‘Using the pen as a weapon’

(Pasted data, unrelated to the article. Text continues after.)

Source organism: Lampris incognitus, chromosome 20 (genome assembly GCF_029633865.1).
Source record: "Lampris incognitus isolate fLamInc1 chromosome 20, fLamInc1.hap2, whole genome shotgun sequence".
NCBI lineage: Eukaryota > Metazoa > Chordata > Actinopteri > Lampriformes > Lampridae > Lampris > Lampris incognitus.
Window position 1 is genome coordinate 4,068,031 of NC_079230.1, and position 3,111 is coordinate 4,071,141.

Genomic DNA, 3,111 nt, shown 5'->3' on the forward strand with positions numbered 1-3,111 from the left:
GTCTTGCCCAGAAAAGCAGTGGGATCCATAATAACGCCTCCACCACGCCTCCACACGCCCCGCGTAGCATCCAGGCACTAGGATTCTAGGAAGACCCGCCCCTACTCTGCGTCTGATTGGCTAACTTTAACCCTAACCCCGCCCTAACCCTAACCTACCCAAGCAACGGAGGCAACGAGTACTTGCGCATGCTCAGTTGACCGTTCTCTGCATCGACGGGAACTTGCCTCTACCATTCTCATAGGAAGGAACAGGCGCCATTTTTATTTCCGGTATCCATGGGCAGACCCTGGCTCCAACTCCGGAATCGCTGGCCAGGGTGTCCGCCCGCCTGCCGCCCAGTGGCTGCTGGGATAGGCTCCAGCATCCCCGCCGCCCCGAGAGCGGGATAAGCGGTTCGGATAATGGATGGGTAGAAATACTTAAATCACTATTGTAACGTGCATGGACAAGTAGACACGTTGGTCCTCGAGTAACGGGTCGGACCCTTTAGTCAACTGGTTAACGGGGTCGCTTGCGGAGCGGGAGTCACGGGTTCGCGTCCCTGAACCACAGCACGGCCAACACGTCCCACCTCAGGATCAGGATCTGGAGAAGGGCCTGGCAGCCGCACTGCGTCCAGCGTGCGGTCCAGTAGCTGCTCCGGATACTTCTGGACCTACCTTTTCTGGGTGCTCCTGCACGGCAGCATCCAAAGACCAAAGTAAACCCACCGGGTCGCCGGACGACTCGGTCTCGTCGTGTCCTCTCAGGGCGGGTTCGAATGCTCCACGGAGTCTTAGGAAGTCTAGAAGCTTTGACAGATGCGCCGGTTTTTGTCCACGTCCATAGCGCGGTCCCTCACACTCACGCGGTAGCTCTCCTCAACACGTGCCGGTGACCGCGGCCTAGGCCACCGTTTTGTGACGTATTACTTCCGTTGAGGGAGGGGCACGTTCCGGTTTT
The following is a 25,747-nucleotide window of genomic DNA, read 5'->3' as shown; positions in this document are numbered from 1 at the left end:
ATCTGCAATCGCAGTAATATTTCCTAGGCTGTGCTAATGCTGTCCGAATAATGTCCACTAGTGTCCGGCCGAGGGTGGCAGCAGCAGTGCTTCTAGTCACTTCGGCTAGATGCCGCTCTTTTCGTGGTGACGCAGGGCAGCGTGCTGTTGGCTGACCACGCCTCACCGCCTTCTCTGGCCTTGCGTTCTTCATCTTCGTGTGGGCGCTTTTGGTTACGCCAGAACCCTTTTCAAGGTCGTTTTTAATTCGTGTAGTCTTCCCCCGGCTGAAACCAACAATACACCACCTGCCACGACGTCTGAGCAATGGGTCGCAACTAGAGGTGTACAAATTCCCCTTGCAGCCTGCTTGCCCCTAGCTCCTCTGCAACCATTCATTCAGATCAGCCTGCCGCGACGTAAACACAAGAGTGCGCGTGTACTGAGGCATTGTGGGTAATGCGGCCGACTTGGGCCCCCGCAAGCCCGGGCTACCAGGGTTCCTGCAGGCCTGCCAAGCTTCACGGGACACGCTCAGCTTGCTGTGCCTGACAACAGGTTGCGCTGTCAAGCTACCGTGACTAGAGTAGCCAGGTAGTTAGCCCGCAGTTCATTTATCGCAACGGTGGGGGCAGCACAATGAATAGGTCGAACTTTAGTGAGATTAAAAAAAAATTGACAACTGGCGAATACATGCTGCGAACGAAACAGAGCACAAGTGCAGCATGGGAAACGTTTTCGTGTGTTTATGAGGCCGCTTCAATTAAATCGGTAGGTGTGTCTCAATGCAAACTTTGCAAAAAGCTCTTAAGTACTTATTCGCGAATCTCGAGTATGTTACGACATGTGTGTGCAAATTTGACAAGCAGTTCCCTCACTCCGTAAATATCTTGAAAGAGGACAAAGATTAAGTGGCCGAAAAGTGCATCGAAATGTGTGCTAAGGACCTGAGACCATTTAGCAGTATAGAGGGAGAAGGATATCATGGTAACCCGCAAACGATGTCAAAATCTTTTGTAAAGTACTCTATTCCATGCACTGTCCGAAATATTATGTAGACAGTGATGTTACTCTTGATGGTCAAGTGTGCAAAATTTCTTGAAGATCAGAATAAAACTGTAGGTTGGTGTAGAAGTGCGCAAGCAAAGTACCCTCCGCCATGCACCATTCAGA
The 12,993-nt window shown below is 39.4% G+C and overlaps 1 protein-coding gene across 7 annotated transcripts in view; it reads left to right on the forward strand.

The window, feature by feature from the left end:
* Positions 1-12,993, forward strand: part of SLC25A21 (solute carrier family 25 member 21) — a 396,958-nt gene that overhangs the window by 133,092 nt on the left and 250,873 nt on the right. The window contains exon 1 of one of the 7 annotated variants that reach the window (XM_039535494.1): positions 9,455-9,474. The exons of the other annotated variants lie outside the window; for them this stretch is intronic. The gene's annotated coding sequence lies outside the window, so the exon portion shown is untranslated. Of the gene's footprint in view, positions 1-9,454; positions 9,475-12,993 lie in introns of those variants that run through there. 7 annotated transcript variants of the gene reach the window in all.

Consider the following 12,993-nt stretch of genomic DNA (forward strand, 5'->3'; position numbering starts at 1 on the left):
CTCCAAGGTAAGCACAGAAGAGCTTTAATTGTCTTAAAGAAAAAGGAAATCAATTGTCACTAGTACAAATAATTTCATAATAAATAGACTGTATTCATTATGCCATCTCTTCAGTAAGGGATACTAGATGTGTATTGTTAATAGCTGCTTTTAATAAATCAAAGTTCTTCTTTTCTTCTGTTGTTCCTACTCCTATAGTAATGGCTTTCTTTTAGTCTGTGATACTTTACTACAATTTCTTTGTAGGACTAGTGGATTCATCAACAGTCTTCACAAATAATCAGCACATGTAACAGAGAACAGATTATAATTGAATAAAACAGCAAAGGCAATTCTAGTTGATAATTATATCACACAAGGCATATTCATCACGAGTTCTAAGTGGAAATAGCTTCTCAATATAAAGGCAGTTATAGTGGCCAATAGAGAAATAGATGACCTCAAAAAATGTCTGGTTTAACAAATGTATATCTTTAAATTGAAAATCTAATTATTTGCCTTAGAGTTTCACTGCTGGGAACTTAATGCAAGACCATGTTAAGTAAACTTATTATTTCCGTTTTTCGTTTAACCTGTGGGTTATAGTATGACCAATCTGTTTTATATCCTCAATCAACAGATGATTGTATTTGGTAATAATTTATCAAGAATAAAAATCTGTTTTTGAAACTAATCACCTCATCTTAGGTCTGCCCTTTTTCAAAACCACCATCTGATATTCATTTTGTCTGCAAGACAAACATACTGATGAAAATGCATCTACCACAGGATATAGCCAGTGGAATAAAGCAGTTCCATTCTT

Annecka Marshall’s analogy about ‘using the pen as a weapon’ (1994: 107) stemmed from her desire to deconstruct the dominant representation of African Caribbean women and reconstruct narratives that better spoke to their lived materiality. Seamus Heaney in his poem ‘Digging’ used a similar analogy linking a ‘gun’ to a ‘pen’ to ‘dig’ into his past. I borrow from both these analogies, using my ‘pen’ to confront the multiply constituted dynamics that have positioned me as an outsider within the white, middle-class and male spaces of academia, both inside and beyond studies of sport. As one of the few women of British Asian heritage, let alone any other minoritised ethnic other, I have been studying and working within the sociocultural field of sport and leisure studies for 20 years (at the time of writing this chapter). This history has given me valuable insights into the dynamics of working within this field which I wish to share for/with other Black scholars, male or female, in order to also support their entry and progression within this highly competitive and vast international field. In writing this chapter, I wish to convey that I do not see my position as fixed and/or immobile. Using theories and concepts relating to the works of scholars such as Patricia Hill Collins, bell hooks and Audre Lorde, I articulate my research praxis as an act of resistance in and of itself. The autobiographical stories included in this chapter specifically relate back to my early experiences of being the only Black person studying an undergraduate programme of sport, and also the wider significance of language. Through the critical interrogation of my personal history, I use my voice to lay bare the tensions, struggles and challenges I have encountered, overcome and which I am still confronting. In conclusion I argue that to explore and to expose established hegemonies in our academic communities, we must continually (re)open channels for mutual support and dialogue in order to foster new and different solidarities in and through our sporting research and scholarship.